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Losing your followers Featured

6:02pm EDT November 29, 2001
CEO: I'm tired of being the bad guy, but I don't want to be seen as a wimp. I put most of my time and energy into my business, and I can't focus on business, employees and family life with the same intensity. I don't know if I can or want to change my whole personality. What am I supposed to do?

In the ongoing saga of a CEO in crisis, our man has hit the wall. Finally. That's a good thing, because he is a hard-line hitter.

He's been thumped on the head and realizes he holds the keys to success. And that's what his officers have been telling him. First, none wants to lead this company with him around -- there's just too much ego involved. Maybe someday he'll hand over the reins, but not now.

Besides, he's getting close to wanting to figure this out. Now is the time for him to realize this challenge is his opportunity.

Turnaround time is beginning, but this isn't a blame game, and resolution doesn't require the CEO to change his personality. In all fairness, it's not entirely the CEO's doing that he's like this. He was taught that being tough is equated with leading, and it suited him.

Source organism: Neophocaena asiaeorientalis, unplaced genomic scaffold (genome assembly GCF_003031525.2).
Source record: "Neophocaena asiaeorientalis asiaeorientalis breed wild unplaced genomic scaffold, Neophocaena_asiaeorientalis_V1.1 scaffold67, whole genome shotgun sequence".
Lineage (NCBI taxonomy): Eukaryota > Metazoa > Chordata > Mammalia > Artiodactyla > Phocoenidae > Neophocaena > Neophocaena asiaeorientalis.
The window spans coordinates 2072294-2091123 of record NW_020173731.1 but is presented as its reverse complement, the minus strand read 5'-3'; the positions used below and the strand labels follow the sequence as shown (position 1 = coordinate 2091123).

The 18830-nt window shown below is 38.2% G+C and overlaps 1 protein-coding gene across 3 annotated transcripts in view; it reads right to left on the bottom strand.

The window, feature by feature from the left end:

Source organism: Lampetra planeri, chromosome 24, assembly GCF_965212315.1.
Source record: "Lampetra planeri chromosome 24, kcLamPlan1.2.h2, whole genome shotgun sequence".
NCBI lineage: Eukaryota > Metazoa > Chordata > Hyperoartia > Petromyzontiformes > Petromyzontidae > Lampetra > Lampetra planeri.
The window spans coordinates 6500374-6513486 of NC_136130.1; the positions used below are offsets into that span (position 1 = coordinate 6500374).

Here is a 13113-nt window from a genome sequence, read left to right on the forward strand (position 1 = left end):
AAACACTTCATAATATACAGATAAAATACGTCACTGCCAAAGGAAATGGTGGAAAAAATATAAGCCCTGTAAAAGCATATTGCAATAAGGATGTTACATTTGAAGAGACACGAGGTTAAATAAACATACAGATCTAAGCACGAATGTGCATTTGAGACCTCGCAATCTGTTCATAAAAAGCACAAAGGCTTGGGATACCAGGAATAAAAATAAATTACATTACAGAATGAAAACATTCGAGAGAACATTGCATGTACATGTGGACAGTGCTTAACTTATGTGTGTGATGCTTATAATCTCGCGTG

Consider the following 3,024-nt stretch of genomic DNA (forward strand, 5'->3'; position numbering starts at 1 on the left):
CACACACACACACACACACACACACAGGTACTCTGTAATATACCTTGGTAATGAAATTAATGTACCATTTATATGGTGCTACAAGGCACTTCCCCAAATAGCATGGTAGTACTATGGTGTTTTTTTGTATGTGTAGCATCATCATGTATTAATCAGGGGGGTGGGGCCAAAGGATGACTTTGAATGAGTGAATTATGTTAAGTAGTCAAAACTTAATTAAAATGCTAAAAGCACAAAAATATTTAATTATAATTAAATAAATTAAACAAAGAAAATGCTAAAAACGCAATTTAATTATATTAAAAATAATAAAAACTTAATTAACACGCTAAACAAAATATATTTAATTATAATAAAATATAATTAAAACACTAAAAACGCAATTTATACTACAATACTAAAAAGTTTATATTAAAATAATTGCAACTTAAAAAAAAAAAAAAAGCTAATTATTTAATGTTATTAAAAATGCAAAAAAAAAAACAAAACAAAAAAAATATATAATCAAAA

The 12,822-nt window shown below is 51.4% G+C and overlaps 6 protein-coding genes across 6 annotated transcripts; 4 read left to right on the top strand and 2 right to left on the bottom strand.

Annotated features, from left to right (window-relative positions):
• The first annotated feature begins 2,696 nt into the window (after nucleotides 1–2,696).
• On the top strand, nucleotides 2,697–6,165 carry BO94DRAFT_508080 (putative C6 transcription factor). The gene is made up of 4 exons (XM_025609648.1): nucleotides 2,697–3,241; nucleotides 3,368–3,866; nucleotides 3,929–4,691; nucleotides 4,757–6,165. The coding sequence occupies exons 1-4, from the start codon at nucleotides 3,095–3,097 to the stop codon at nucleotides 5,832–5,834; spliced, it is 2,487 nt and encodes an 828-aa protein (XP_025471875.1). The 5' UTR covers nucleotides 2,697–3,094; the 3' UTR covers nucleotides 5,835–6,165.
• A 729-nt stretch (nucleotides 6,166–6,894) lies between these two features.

But beliefs are learned and can be changed. His beliefs no longer serve him, because he's losing followers. To borrow from my corporate sales days, "when customers complain, they're giving you a chance to do business with them again."

His people told him they were unhappy, but he didn't learn to listen profitably. We'll work on changing his beliefs and listening skills.

Our most recent session focused on one thing only: everyone was to look at the situation as is. We did several exercises to learn how to depersonalize the roles and focus on solutions. During the planning sessions, time limits helped focus on an outcome.

Every manager accepted three premises: To move away from negatives in daily interactions (both physically and literally), to think and talk bottom line resolution only and to accept that all suggestions were valid. Their patterns had to be broken, and their concurrence was critical for the turnaround to begin.

They got it. In fact, they were relieved to not be haranguing each other. The key is acknowledging the validity of everyone's suggestions and agreeing not to judge. These people want to feel valued, be treated respectfully and make contributions.

This first, crucial step takes a special effort, but they realize they're worth it. By setting boundaries around how they want to be treated, they have to honor others; by learning others' differences, they are becoming more aware and have something tangible with which to work.

In this way, depersonalization begins and disagreements are reduced.

Bernadette Mihalic, M.Ed., psychology, is an executive and organization coach specializing in emotional intelligence, communications and effective leading. Reach her at (412) 828-9501.

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